Children's Minister Tracey Martin says she was never officially asked to do anything about the Māori-led inquiry into Oranga Tamariki which was commissioned by Whanau Ora.
The inquiry was one of five initiated after Oranga Tamariki tried to take a newborn baby from a Hawke's Bay mother last year.
The three-part report, released in February, was based on contacts with more than 1000 whānau on their experiences of the Ministry.
The review detailed three key actions to overhaul the system: supporting and strengthening whānau capability and capacity; a structural analysis and review of Oranga Tamariki systems, policies, processes and practices; and building on the call from whānau for 'By Māori, For Māori, with Māori' solutions for long-term sustainability.
Martin was asked at the Social Services and Community select committee today what work had been done since the inquiry report was released.
She said she was not required to respond to it in any way.
"I spoke to Dame Naida Glavish on the morning that she was going to go into the Iwi Chairs Forum and hand it in up in Waitangi and I said to her, 'I've read the draft report, it's a brilliant report and I want to say thank you very much for providing it'.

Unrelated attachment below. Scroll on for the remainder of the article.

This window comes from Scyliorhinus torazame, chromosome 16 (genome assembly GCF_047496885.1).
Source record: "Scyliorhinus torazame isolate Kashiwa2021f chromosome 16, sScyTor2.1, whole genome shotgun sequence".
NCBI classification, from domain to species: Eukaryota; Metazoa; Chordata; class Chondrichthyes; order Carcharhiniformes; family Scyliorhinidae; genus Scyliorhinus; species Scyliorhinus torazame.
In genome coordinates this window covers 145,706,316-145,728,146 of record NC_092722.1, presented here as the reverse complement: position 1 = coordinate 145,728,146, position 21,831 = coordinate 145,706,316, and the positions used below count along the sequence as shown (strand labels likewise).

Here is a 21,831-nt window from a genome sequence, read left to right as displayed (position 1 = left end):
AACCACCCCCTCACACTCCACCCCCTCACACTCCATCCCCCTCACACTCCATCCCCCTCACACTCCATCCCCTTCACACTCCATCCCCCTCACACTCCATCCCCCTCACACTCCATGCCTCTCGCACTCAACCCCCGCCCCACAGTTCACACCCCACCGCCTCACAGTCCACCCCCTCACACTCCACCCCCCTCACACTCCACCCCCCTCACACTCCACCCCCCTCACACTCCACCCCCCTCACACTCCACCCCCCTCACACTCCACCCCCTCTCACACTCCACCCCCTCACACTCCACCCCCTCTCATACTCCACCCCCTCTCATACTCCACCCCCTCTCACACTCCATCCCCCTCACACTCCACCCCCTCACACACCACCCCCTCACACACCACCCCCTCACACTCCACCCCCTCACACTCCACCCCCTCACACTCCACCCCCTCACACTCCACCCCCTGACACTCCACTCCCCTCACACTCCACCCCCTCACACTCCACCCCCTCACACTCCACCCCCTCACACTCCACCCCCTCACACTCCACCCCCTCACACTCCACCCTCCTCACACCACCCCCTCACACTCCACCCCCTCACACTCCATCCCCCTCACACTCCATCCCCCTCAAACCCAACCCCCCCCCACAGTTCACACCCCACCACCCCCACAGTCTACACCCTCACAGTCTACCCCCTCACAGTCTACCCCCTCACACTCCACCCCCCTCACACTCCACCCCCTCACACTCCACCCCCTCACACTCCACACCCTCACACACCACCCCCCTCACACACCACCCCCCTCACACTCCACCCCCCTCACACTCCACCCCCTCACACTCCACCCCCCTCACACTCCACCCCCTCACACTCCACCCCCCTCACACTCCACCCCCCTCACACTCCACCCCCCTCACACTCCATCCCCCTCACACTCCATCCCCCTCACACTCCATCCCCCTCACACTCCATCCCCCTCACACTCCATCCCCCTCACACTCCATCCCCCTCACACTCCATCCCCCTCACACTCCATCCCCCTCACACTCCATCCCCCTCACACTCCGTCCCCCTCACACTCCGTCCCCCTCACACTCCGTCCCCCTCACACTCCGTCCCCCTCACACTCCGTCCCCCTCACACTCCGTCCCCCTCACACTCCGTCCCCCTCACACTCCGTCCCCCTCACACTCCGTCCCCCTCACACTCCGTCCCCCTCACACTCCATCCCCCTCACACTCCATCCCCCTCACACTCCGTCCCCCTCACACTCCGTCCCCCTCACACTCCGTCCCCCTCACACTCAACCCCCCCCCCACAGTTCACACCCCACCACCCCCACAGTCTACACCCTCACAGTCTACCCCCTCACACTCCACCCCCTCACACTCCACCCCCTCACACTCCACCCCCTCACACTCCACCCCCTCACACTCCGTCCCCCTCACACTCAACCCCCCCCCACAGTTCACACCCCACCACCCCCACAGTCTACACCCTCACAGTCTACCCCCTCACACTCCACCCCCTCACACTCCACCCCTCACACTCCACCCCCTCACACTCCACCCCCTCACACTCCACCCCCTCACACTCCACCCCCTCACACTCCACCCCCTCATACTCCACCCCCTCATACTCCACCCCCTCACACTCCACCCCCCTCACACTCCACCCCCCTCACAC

"I said to her 'but I don't know what you want me to do with it' and she said 'I didn't do it for you and we don't require your response," she said.
Martin said she had since spoken to Oranga Tamariki about the report and how to approach the recommendations in it.
"I've now had conversations with Whanau Ora and the commissioning agencies and they have not officially asked me to do anything here.
"What I have done is I have asked Oranga Tamariki to go away and I want mapping from the recommendations here. Many of the stories are historical so things have changed already, and I want mapping of what has changed from the historical stories, what have we got in our future planning that would address the recommendations and the action points and then what are we missing?
"The biggest thing we were missing was making sure that the system was by Māori, for Māori, and that's where the work from the Whanau Ora agencies came from."